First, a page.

Your Brain Can’t Handle the Moon - Issue 24: Error What is this new theory?” the long-retired New York University cognitive psychologist, Lloyd Kaufman, asked me. We were sitting behind the wooden desk of his cozy home office. He had a stack of all his papers on the moon illusion, freshly printed, waiting for me on the adjacent futon. But I couldn’t think of a better way to start our discussion than to have him respond to the latest thesis claiming to explain what has gone, for thousands of years, unexplained: Why does the moon look bigger when it’s near the horizon? He scooted closer to his iMac, tilted his head and began to read the MIT Technology Review article I had pulled up.1 I thought I’d have a few moments to appreciate, as he read, the view of New York City outside the 28th floor window of his Floral Park apartment, but within a half-minute he told me, “Well, it’s clearly wrong.”

Small Rebellions, Michelle Chen interviews Grace Lee Boggs The civil rights icon on Detroit, the limits of protest organizing, and what she’s learned over seven decades of activism. Image by Woodstock Film Festival Detroit is a city whose rise and fall has paralleled the tragic arc of America’s industrial history. In a few generations, the capital of Big Auto’s empire has crumbled into an urban wreck, strewn with rusted factories and suffering from political decay.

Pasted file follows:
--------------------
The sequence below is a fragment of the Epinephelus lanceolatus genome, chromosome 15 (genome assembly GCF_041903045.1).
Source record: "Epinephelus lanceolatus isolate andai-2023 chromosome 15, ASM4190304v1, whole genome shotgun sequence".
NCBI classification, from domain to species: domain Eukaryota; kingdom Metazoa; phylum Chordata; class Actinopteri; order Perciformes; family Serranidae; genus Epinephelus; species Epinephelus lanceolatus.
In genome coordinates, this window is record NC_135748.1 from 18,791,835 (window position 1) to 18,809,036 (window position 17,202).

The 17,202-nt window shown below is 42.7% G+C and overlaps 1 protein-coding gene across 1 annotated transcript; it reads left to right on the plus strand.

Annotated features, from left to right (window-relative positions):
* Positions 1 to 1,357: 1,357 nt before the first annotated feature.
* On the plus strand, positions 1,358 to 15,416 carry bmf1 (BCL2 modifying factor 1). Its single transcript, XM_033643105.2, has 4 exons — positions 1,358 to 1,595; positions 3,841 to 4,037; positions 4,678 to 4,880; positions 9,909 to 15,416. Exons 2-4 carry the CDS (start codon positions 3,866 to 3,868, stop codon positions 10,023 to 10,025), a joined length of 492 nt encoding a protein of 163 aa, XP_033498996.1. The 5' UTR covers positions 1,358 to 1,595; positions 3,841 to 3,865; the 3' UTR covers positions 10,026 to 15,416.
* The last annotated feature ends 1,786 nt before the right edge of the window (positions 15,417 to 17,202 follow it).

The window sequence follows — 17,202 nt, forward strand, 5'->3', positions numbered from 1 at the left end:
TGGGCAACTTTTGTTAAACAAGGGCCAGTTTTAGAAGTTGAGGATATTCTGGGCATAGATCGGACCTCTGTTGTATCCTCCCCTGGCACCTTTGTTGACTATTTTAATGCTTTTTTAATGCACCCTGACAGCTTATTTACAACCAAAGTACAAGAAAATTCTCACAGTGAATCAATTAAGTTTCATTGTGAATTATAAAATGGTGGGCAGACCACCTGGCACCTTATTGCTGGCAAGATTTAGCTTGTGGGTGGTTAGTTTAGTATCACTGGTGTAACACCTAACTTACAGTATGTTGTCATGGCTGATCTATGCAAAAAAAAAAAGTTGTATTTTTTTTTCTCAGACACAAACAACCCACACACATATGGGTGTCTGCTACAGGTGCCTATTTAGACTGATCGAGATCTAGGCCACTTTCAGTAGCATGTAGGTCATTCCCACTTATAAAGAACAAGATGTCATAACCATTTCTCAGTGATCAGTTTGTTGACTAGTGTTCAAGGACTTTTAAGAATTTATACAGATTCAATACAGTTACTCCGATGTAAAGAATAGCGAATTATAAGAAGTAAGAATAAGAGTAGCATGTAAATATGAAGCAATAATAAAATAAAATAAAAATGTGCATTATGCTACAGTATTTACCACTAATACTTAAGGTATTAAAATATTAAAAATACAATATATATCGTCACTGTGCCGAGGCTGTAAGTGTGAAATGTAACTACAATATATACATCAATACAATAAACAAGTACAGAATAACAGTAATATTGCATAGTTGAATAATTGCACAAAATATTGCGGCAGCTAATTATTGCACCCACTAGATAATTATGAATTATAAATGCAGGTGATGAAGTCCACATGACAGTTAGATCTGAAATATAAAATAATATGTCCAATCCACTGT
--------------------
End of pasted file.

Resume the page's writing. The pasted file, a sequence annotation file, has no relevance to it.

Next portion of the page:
It’s Music to Our Eyes: Emotional Reactions to Music Reflected in Pupil Size When people are listening to music, their emotional reactions to the music are reflected in changes in their pupil size. Researchers from the University of Vienna and the University of Innsbruck, Austria, are the first to show that both the emotional content of the music and the listeners’ personal involvement with music influence pupil dilation. This study, published in the scientific journal “Frontiers in Human Neuroscience“, demonstrates that pupil size measurement can be effectively used to probe listeners’ reactions to music.

Consciousness has less control than believed, according to new theory Consciousness -- the internal dialogue that seems to govern one's thoughts and actions -- is far less powerful than people believe, serving as a passive conduit rather than an active force that exerts control, according to a new theory proposed by an SF State researcher. Associate Professor of Psychology Ezequiel Morsella's "Passive Frame Theory" suggests that the conscious mind is like an interpreter helping speakers of different languages communicate. "The interpreter presents the information but is not the one making any arguments or acting upon the knowledge that is shared," Morsella said.